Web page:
Thursday night, I attended the “Jesus without Religion” event in the SURC theater. I’m not sure what I was expecting, but it wasn’t what it turned out to be. I had prayed for a chance to invite one of at least three friends to it, and that chance came about two hours before the event. I’ve become friends with a guy named Ryan from poetry class, although I’ve known him since we took the infamously-awful writing center class together. Ryan’s an Iraq veteran, and he’s plenty jaded about many things in life (although, curiously, he likes poetry), but we’re both wannabe fiction writers, and we’ve had a number of discussions about stories, characters, plots, etc. We hung out after class on Thursday, and he invited me to dinner at his apartment. I told him about my plans to go to “Jesus without Religion” at 7pm, and tried to explain what it was about (although I didn’t really know myself). I gather he’s had some kind of past experience with organized religion, but it was worth a shot. He said something to the effect of, “I think that’s kind of an all-or-nothing deal.”
We headed back to his place and had dinner; he made spaghetti and meatballs, and we talked a bit about video games and vampires. I’ve never understood the whole vampire deal—even before the advent of the Twilight phenomenon. If anything, I prefer werewolves, and that much is because of Universal’s original The Wolf Man, starring Lon Chaney Jr. Like Marvel’s incredible Hulk, the character of Lawrence (Larry) Talbot is a tortured soul who views his alternate self as a curse. It’s a kind of epic tragedy, albeit with horrific overtones. Mine is not a fascination with werewolves or man-beasts but the conflict between warring personalities. Unfortunately, werewolves are not immune to the misplaced adulation common to vampires, so I generally stay away from both of them.
In any event, Ryan drove me back to campus in time for “Jesus without Religion,” but he chose not to attend. I wonder now if I should have asked him again; it almost seemed like he wanted to be persuaded, but again, I’m pretty bad at guessing games. When I think how difficult life feels at times, even as a Christian, it boggles my mind to imagine how other people get by, or what drives them to continue. In Ryan’s case, I can tell he’s going (and has gone) through life pretty much on his own. His family life wasn’t all that great, and his current life seems pretty lonely. He has a dream to be a writer, and a dream to be a dancer, and somewhere out there he’s got a dream to fall in love.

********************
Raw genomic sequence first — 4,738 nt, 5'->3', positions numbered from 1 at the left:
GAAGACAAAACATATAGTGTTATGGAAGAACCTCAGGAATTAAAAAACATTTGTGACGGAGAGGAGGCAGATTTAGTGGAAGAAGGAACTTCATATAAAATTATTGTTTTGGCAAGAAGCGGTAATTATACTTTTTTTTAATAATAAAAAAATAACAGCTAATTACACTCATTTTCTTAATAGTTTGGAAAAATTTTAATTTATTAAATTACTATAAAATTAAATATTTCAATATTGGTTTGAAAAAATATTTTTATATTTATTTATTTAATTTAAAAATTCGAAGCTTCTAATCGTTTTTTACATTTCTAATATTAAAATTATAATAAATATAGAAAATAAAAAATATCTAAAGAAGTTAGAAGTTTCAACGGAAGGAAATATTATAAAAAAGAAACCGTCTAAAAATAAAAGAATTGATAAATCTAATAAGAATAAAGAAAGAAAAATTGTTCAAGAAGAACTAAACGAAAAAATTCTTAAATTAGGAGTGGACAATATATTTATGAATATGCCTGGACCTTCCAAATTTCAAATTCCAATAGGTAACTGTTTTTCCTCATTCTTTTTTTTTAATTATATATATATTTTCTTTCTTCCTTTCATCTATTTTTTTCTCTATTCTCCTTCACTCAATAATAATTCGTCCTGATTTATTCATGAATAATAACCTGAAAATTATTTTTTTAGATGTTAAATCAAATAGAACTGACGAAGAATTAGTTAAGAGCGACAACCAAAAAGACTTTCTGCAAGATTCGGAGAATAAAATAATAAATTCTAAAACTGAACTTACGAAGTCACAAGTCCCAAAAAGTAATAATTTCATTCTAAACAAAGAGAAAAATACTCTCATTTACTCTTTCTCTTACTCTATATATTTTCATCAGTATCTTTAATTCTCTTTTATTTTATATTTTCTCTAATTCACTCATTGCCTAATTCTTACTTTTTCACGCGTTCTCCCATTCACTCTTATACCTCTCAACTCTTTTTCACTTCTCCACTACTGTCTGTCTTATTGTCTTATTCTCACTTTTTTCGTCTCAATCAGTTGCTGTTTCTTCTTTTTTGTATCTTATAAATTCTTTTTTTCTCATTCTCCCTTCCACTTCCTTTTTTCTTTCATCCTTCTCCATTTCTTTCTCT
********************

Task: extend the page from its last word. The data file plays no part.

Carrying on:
It was kind of awkward to hang out, I’ll admit. I’m often perplexed as to why some people befriend me, especially when I don’t do much of the talking, and especially when I don’t do anything to pursue a friendship outside of being polite. Looking into the past, I recognize the types of personalities that I seem to attract, and often wonder why. They’re not all the same, don’t get me wrong, but there’s a distinct pattern. I used to think it was just weird, but after so many years, the common denominator must be something about me.
Do people see me as a project? Am I lump of non-conformity begging to be homogenized? That’s my perception of how other people see me, at least based on our interactions. This is less related to Ryan and similar friends than it is to people in general; the former, to their credit, respect my differences (even if they don’t understand them). Other people though, people who think they know what’s best for me… people who think they know me… those people are mistaken. Not only do they not know or respect me, but they also don’t listen.
In any event, here’s what I’ve got lined up for spring quarter:
- ENG 310 – Technical Writing; online.
- ENG 328 – World Literature I; MTThF, 10-10:50am
- ENG 361 – Shakespeare; MW, 2-3:40pm
- ENG 364 – Fiction Writing; TTh, 2-3:40pm
I’m second in place on the waiting list for ENG 364, but I think I’ll be able to get in. The narrative screenwriting class wasn’t offered, contrary to the projected schedule, so perhaps I’ll catch it next fall. And by then, I’ll have definitely sorted out this summer’s job conundrum.